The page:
4. Time Required
Students will be given a rubric containing a time-line for completion of the project. A minimum of two weekends should be factored into the time-line to allow students sufficient time to collect materials and construct their machine. This is especially important as adult supervision/assistance may be required, for instance, when using power tools, etc. Students will be allowed classroom time when their instructor may give them input, clarification where needed, etc. Additionally, they will sue some of their scheduled library class time for use of the computer programs/Internet.
Assessment is on going, as they are required to follow a time-line for submission of permission slips, plans, etc. Assessment rubrics are given to the students after their classroom demonstration for immediate feedback. Peer discussion and questioning will also be a part of the presentation. Projects will be evaluated at the science fair.
Students will have their rubric/time-line to guide them as they develop their project. They will be allowed use of the classroom and library computers to aid their research, as well as to create their plans. Classroom teacher will have a model project/display board available as models.
6. Assessment Plan
Math/Science/Technology-Standards 1, 2, 5 & 7
Rubric for simple machine project
Participation in classroom demonstrations
Participation in school science fair
ELA Standard 1 & 4
7. Student Work
This culminating activity allows the students to apply knowledge and principles learned in science class to a ‘real-world’ situation. Although cracking an egg, or cleaning a fishbowl seems like small challenges to the students, having to approach these problems to use technology to aid them in their research. Additionally, I wanted the students to develop their oral, as well as written, presentation skills. They have the opportunity to modify their presentations to more than one type of audience by presenting to the younger students.
This project is one the students were excited about doing. They were eager to get started, and the first school-wide science fair acted as an incentive. Selection of an appropriate ‘problem’ to solve was assisted through the use of Rube Goldberg cartoons (http://www.rube-goldberg.com) and discussion of the children’s game “Mousetrap”, with which they were all familiar.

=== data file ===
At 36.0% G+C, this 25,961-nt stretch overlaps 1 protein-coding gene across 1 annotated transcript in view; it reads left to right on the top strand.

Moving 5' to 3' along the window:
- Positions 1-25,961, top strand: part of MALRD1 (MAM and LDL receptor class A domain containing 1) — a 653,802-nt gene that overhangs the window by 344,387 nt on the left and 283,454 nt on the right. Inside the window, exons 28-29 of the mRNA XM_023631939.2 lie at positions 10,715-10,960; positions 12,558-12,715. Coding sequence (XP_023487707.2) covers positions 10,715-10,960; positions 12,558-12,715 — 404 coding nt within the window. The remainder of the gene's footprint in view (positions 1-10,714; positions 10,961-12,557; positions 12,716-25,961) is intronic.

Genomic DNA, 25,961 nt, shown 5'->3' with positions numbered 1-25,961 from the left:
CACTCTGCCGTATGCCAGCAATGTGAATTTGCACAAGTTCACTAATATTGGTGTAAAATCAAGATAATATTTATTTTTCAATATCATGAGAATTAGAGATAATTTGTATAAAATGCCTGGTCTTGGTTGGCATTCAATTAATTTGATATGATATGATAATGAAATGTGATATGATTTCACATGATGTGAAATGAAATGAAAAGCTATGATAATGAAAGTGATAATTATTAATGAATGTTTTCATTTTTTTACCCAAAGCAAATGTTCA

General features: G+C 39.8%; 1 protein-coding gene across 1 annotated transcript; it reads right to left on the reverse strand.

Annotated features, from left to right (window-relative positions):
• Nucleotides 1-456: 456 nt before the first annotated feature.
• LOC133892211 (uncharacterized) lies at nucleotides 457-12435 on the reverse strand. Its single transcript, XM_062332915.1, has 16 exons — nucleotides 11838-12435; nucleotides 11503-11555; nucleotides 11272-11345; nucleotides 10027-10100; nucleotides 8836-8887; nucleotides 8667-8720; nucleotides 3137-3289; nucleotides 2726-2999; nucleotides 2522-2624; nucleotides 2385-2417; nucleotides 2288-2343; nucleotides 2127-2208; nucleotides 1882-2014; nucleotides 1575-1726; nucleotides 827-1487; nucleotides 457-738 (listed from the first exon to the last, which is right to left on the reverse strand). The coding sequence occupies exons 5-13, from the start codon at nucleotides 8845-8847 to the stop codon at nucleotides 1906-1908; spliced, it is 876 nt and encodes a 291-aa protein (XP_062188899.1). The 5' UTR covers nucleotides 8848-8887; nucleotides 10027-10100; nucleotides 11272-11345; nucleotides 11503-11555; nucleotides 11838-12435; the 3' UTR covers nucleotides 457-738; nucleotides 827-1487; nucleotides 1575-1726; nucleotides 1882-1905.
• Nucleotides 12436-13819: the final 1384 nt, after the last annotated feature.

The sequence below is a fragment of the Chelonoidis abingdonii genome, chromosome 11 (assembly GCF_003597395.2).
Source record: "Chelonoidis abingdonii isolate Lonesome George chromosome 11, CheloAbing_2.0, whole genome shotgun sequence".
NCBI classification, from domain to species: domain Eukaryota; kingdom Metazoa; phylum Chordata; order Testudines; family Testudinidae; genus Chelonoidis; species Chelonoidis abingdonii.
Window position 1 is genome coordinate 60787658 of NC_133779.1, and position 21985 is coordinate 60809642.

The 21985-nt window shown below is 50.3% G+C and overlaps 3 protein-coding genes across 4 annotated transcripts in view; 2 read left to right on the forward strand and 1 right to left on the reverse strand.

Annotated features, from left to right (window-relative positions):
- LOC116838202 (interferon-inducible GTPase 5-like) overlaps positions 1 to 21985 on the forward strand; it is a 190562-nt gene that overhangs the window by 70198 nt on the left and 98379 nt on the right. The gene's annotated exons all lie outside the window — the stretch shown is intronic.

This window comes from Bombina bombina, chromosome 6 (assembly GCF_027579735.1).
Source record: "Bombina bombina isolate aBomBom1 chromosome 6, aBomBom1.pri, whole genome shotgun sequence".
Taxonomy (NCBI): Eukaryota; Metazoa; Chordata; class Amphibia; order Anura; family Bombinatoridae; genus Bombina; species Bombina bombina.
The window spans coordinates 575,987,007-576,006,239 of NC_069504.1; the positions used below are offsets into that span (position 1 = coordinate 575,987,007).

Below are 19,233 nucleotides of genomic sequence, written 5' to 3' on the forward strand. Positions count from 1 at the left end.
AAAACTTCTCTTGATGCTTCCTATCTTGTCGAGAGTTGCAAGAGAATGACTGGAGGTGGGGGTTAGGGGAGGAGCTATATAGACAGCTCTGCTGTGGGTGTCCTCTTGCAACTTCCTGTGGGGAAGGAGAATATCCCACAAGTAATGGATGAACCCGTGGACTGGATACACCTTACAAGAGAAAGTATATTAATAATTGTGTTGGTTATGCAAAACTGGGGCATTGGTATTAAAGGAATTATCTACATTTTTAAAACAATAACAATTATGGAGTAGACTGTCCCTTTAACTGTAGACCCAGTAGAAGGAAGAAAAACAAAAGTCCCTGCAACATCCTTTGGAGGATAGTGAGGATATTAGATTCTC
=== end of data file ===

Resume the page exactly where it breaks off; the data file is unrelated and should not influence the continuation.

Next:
It was a revelation to some students that, although something may work on paper, reality often is less dependable. Re-doing plans and re-assessing their goals are almost a certainty as they start their construction. Those who researched the most thoroughly tend to get the best results. There was a good amount of on-going peer input.
The students successfully completed this project. Many used their home computers, which freed up classroom resources for others. The materials used could be, and were encouraged to be, re-cycled or used. Costs were kept to a minimum and I tried to have free, or low cost, ways for kids to try.
The students learned to adhere to a set time-line, research using computer programs and the Internet, create and modify plans, gather materials and construct a working model capable of performing the chosen task. They were able to apply classroom learning to a unique situation.
Additionally, they were able to share their thinking and methods with their peers as well as the wider community. Students benefit from any situation where they are actively engaged in their own learning. This project enables them to do that.
Obviously, to do this culminating project successfully, students needed to have a thorough knowledge of how and why we use machines, and how simple machines can be combined in new ways to do new things. Perhaps most importantly, they learned how real ‘scientists’, like themselves, use the steps in the scientific method to help answer questions and solve problems.
PROJECT – SIMPLE MACHINES
Your project is to make a machine that will be capable of doing a simple task. Plans must be handed in to Mrs. Powell by Wednesday, April 14. You will have until Monday, April 26 to have your model ready. You will have to use 2 or more simple machines as part of your project. You should try to use materials that are inexpensive and easy to obtain. The use of recycled materials is encouraged.
Grades will be assigned based on how well you meet this challenge. Grades will be either a 0, 1, 2, 3, or 4. Four is the highest grade you can receive.
To receive a 4:
- -plan on paper to be in on time